What are you doing to reduce cloud on demand costs?

Cloud - if I may highlight a few suggestions based on my own approach and experience... (I am of course not claiming this to be the ultimate wisdom or the only way to go - of course not ... just some food for thought) 1. be very clear about the "fine print" in your cloud vendor contracts, the flexibility in your contracts and how much they do allow you to be truly dynamic when it comes to their "on demand" offerings. Companies like one of the big US ERP players are super keen in gaining cloud business market share and may bring forward attractive offerings but with often limited to no true "on demand" or scale up/down type of flexibility and pricing model. Also make sure that you've got flexible, short term review / renegotiation clauses in your contract(s) 2. you may indeed want to consider a multi-cloud-vendor approach where you can pick the best one for the respective service that you've got in mind. Downside of multi-vendor, of course, you may face a challenge with "economies of scale" due to reduced volume for each one of them... 3. very well understand the nature and usage as well as computing and/or storage consumption patterns of the applications / systems that you'll want to run out of a cloud environment - peak vs off-peak hours, scale up/down cycles required, data retention/backup requirements, short/medium/long term needs, legacy vs latest applications, etc etc. 4. be very meticulous in your cloud monitoring approach to fully understand utilization, peak/off-peak, scalability requirements, idle of applications, etc and to align your vendor engagement and workload distribution strategy accordingly 5. in case of a multi-vendor approach, you may also want to consider a dynamic / automated / scheduled cloud workload swapping / migration solution or tool. Such in order to move workloads where it may be the most meaningful and the most cost effective at times - one great option there might be solutions like www.nodusplatform.com which also supports offloading of workloads from on-prem to cloud...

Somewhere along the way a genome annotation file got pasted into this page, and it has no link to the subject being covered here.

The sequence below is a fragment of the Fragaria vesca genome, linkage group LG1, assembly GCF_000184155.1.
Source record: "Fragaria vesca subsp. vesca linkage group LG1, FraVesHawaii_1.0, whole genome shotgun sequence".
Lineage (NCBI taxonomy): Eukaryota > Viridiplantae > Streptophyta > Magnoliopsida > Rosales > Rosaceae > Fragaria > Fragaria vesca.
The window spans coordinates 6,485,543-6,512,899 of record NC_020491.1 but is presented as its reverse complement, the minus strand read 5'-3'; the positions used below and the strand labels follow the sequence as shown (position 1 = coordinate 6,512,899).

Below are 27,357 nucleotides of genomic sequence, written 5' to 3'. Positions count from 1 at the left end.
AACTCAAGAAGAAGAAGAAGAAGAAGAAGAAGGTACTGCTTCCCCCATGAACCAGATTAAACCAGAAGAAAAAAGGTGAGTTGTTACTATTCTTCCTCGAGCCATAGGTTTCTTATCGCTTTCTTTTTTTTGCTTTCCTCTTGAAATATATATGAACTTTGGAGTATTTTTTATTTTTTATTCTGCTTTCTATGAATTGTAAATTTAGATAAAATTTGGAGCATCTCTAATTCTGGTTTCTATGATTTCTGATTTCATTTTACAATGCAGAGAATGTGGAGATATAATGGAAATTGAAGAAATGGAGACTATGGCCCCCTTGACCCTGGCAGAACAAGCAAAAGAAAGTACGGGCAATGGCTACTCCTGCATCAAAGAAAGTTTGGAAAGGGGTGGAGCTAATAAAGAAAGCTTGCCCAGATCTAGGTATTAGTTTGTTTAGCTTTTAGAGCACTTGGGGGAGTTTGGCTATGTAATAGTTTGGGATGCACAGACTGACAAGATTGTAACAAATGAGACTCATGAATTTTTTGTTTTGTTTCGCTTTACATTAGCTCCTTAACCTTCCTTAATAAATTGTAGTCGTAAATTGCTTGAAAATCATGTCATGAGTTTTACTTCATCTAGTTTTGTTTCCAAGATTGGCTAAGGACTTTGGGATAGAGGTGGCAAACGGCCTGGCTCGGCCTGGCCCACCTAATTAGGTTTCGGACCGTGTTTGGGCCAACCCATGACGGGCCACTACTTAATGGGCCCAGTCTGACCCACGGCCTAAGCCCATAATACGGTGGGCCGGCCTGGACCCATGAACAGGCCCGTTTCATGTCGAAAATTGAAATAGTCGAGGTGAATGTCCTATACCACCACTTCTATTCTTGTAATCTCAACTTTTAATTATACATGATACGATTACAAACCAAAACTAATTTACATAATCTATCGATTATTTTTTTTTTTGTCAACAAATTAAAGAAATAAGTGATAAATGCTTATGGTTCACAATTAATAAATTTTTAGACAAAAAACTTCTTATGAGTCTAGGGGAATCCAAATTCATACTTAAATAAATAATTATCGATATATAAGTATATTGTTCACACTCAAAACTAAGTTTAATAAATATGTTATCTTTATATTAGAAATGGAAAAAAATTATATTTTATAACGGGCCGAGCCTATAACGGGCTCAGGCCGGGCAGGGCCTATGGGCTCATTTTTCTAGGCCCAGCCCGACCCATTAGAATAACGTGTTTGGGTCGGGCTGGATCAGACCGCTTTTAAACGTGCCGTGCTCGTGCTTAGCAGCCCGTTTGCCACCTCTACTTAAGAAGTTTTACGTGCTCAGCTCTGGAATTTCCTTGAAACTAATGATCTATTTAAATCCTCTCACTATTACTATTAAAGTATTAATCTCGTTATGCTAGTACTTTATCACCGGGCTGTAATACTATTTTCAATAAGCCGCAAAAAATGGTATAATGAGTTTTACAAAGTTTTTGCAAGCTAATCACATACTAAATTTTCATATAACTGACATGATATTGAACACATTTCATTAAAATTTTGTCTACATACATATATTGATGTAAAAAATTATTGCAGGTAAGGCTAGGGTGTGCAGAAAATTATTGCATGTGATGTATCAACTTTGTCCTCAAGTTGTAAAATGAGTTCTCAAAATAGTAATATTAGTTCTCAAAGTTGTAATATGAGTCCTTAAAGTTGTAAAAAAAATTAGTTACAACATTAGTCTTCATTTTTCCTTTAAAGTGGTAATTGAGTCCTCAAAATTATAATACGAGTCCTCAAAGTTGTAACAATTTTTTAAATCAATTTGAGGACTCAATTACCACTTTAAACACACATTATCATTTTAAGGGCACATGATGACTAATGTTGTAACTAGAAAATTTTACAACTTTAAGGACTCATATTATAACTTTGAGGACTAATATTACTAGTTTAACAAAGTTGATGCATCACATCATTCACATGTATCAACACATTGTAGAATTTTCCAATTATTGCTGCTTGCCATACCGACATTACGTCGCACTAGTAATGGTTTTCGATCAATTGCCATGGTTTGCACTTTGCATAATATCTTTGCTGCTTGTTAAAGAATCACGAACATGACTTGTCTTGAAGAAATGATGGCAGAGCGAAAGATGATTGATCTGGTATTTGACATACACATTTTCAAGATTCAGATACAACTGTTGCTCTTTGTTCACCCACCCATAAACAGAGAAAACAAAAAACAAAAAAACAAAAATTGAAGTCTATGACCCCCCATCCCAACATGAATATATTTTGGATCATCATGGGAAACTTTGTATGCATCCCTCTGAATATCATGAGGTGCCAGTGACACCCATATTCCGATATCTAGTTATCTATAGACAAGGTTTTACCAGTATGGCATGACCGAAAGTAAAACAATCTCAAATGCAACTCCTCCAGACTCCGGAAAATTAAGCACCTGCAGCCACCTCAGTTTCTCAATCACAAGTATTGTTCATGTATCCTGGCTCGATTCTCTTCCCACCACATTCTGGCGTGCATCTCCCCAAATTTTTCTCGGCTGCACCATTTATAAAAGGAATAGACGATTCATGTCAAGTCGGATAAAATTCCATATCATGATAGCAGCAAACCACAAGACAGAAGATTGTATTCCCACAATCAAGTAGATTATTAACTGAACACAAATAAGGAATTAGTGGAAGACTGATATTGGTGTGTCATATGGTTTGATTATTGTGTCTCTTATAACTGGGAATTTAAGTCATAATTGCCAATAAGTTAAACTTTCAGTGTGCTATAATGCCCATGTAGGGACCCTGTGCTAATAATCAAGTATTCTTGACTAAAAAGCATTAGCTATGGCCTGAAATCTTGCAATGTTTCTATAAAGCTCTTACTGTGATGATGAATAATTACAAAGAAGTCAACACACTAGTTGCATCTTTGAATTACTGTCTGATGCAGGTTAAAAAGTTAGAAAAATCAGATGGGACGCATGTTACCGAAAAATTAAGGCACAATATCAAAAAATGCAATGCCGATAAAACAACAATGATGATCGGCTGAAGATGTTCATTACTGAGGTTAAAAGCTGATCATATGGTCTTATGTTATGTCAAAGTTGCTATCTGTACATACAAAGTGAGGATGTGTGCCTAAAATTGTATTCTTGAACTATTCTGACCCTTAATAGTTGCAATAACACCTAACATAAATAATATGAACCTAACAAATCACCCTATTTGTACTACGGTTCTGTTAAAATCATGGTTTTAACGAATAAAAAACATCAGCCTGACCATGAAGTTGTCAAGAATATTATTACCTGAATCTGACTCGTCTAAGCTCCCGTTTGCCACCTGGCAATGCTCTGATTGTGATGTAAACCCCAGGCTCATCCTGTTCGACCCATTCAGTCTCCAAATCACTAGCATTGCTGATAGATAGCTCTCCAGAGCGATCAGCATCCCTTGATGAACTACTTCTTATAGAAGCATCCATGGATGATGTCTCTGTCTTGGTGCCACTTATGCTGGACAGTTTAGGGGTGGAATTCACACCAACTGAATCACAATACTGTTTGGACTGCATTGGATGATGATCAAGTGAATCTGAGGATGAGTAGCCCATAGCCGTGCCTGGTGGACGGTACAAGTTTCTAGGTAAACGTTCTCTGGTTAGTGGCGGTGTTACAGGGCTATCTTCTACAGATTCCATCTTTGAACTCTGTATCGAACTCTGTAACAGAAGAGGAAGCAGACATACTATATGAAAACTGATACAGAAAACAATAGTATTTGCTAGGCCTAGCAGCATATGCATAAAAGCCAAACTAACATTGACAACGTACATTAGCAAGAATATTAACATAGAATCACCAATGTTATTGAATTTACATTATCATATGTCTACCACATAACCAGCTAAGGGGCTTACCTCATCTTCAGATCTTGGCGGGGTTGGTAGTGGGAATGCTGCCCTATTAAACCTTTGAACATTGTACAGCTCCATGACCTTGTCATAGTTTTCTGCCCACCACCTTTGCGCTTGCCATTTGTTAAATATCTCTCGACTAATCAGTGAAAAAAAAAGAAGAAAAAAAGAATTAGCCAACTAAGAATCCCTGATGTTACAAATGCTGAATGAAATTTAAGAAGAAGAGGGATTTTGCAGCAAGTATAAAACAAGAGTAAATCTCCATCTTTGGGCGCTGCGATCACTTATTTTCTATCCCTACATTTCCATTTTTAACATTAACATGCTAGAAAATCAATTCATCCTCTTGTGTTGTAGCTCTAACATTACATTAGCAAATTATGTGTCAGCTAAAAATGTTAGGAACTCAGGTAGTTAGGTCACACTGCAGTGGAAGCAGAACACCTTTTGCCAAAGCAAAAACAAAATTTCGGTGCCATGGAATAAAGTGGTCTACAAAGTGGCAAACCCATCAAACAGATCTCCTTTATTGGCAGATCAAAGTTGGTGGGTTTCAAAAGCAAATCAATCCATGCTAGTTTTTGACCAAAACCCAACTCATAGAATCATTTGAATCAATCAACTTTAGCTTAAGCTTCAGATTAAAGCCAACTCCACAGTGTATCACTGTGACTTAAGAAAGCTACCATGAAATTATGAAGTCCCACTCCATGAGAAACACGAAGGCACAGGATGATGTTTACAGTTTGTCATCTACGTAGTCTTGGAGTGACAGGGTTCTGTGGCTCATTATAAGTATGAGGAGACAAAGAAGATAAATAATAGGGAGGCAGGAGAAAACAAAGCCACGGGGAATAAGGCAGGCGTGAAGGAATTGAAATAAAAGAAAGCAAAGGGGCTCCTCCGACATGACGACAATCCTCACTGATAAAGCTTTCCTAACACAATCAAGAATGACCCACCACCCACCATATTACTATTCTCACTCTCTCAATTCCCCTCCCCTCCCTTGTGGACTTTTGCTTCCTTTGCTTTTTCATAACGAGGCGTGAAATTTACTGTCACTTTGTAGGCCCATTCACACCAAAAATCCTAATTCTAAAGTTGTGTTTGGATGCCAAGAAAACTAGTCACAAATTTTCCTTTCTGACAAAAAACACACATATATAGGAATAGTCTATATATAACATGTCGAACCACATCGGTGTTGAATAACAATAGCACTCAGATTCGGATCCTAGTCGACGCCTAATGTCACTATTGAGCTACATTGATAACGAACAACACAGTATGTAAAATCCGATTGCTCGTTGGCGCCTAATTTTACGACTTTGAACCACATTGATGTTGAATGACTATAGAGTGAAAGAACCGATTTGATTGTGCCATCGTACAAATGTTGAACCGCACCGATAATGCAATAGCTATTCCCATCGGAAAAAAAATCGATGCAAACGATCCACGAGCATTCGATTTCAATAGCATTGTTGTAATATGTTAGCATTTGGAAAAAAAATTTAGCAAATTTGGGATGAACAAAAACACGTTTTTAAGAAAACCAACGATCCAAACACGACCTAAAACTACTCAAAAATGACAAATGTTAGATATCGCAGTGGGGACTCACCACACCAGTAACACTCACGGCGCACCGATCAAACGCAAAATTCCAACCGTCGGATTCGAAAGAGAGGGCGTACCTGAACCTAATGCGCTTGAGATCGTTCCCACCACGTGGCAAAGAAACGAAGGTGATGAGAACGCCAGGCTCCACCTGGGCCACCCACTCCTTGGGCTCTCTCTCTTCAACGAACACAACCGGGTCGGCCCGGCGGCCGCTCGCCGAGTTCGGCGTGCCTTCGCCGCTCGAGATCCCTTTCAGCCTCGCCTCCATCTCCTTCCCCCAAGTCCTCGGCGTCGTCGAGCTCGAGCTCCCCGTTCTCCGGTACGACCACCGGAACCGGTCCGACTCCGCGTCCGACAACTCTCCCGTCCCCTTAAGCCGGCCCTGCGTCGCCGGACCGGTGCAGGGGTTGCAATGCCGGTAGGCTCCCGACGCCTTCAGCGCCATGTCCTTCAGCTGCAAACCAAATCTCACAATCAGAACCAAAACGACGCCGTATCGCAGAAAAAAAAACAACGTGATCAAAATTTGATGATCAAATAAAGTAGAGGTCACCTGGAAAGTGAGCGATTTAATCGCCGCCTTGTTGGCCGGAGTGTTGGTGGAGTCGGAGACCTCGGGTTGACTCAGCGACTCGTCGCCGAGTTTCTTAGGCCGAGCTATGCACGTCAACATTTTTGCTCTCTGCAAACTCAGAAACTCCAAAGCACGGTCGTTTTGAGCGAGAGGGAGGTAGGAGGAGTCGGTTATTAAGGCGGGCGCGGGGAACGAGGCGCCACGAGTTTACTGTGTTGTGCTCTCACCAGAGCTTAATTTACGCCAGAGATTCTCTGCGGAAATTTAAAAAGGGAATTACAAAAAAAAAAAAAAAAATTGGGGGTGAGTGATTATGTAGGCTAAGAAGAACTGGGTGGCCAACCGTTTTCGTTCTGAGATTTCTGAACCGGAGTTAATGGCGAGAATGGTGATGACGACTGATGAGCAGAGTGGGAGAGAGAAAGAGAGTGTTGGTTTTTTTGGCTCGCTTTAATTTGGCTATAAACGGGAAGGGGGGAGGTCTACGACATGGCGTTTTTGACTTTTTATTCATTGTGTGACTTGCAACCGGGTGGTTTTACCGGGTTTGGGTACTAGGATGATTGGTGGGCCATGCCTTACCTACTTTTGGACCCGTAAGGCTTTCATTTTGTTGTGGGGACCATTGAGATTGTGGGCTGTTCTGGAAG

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Pulse User